A 43-year-old woman in Yerevan interviewed by RFE/RL's Armenian
service (Azatutyun.am) claimed to have suffered physical, sexual and
psychological abuse at the hands of her husband for 20 years. "I was
pregnant when he once kicked me and fell from my bed," she said,
adding that she now suffers from chronic health problems.

The woman, who did not want to be identified for fear of further
violence, said she has not divorced him because she cannot support
their three children on her own and does not want to upset her
parents."I was probably not very strong," she added. "But the main
factor was the honor of my parents."

The Justice Ministry posted the proposed law against domestic violence
on its website over two weeks ago to receive feedback from civic
groups and ordinary citizens. The latter were encouraged to vote for
or against its passage. More than 560 website visitors have backed the
bill while 505 others have opposed it since then.

The almost evenly split vote highlights many Armenians' enduring
conservative views on the subject that are backed by some nationalist
groups and pro-government politicians. They say any government
interference in family affairs would run counter to Armenian
traditions and undermine the fabric of the society.

This explains why similar legislations previously put forward by
another government ministry and women's NGOs did not even reach the
parliament floor.

The non-governmental Coalition Against Violence has twice submitted a
relevant measure to lawmakers since 2009. Its coordinator, Zaruhi
Hovannisian, voiced support for the Justice Ministry bill on
Friday. But, she cautioned, it is even more important to change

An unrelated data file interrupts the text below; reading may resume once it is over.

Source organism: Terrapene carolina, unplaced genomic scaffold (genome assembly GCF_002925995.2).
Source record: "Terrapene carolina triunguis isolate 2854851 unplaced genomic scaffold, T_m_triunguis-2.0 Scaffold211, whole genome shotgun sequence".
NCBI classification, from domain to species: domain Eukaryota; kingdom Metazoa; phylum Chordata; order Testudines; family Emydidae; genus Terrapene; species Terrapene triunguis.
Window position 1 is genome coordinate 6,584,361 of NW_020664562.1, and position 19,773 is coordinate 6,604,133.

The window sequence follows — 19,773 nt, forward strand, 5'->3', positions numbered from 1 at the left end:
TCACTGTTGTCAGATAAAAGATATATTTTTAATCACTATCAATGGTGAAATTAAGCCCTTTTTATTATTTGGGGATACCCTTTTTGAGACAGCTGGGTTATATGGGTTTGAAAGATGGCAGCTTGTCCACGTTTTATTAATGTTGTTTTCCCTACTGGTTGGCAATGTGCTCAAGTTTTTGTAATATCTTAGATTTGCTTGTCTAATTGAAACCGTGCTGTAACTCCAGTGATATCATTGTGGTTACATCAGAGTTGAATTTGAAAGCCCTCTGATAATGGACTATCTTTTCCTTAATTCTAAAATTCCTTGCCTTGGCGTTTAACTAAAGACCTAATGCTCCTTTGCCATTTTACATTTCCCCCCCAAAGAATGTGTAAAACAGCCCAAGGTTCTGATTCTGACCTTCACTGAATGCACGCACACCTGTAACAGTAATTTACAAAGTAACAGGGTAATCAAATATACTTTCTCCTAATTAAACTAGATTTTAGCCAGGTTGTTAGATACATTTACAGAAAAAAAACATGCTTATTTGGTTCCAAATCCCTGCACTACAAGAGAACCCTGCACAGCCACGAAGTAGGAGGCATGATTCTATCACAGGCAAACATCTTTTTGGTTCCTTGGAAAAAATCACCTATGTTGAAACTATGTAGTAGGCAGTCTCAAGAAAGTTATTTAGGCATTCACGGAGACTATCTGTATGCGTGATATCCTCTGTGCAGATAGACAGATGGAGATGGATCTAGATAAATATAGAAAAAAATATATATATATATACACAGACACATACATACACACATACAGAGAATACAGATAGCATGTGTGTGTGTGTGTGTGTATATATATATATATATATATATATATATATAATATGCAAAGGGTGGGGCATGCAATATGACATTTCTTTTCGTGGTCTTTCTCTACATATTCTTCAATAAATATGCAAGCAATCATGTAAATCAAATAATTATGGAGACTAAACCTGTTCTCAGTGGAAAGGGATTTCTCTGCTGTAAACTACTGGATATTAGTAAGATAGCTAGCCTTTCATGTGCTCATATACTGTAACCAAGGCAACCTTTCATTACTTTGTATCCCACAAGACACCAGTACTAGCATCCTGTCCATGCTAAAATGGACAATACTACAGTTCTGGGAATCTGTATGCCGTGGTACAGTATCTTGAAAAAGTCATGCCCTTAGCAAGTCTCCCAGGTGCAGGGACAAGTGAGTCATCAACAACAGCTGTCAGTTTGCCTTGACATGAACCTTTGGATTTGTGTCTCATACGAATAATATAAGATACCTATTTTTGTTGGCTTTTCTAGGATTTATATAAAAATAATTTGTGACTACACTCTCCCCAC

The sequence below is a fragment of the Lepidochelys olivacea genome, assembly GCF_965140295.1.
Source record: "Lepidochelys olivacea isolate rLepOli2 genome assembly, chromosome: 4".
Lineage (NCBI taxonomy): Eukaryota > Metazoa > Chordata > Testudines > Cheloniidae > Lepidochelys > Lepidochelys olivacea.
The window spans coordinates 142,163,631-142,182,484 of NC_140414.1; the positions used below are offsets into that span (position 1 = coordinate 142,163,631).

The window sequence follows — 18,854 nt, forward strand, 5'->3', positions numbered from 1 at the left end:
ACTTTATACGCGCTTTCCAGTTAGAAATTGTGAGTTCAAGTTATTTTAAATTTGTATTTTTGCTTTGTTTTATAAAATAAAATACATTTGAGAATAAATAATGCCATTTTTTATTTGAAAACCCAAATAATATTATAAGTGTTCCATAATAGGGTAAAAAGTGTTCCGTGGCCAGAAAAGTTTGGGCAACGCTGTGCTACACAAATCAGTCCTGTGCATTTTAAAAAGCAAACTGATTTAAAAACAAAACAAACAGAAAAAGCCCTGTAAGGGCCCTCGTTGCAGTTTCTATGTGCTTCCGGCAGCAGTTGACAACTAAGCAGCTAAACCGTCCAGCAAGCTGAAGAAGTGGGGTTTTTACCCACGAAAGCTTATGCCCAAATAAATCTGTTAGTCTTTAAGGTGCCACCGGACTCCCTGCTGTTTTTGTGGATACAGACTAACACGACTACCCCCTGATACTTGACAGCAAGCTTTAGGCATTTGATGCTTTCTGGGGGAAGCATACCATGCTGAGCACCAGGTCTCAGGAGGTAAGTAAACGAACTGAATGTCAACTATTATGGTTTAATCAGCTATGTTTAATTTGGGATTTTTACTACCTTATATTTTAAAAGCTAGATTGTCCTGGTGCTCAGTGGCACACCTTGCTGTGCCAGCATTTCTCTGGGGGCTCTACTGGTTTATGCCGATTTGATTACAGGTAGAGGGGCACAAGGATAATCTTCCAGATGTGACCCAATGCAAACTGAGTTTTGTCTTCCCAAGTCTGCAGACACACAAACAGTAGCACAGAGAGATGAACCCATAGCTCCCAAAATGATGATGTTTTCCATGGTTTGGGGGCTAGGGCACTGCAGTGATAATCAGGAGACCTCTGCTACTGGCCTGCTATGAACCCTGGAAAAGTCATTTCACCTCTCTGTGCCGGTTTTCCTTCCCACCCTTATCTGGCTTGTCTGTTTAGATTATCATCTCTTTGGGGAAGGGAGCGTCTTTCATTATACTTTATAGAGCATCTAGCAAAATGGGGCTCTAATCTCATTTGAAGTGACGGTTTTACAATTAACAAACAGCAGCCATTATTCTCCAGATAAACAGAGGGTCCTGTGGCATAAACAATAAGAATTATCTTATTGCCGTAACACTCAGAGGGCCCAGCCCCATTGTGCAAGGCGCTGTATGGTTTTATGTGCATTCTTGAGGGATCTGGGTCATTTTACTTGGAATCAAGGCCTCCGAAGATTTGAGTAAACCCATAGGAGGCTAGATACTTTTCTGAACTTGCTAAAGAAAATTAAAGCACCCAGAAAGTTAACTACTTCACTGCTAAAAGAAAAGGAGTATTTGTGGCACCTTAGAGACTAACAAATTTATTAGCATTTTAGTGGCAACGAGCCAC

attitudes of vulnerable women.

"A person must not tolerate violence against them," said
Hovannisian. "They must not get used to it."

Press Review

"Chorrord Ishkhanutyun" criticizes the Armenian parliament for
ratifying on Thursday a Russian-Armenian agreement on bilateral
"military-technical cooperation." The paper claims that the deal
allows Russia to "control the use of weapons supplied to Armenia" and
that the Armenian military will not be able to deploy them without
Moscow's consent.

Meanwhile, Arkadi Ter-Tadevosian, a retired army general who played a
major role in the 1991-1994 war with Azerbaijan, stresses the
significance of another treaty relating to a joint Russian-Armenian
military force, in an interview with "Zhamanak." "We have to
understand that a single state cannot act on its own and must form an
alliance with another state," he says. "Everyone is allied to each
other. There are no lone states. Having such an alliance, we will have
a clear idea on what could happen." The signing of the
Russian-Armenian accord last year was therefore a "very positive
step," concludes Tadevosian.

"Haykakan Zhamanak" reacts to President Serzh Sarkisian's visit on
Thursday to an expanding textile factory mostly belonging to the
family of Samvel Aleksanian, one of Armenia's wealthiest businessmen
linked to his administration. An official press release on the visit
said that the Alex Textile company now employs 470 people. Citing some
government figures, the paper contends that only up to 308 of them are
officially registered with tax authorities. "That in turn means that
162 of this company's 470 employees are part of the shadow [economy]
and the employer withholds their income tax from the state budget," it

(Tigran Avetisian)

Reprinted on ANN/Armenian News with permission from RFE/RL
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Emil Lazarian

“I should like to see any power of the world destroy this race, this small tribe of unimportant people, whose wars have all been fought and lost, whose structures have crumbled, literature is unread, music is unheard, and prayers are no more answered. Go ahead, destroy Armenia . See if you can do it. Send them into the desert without bread or water. Burn their homes and churches. Then see if they will not laugh, sing and pray again. For when two of them meet anywhere in the world, see if they will not create a New Armenia.” - WS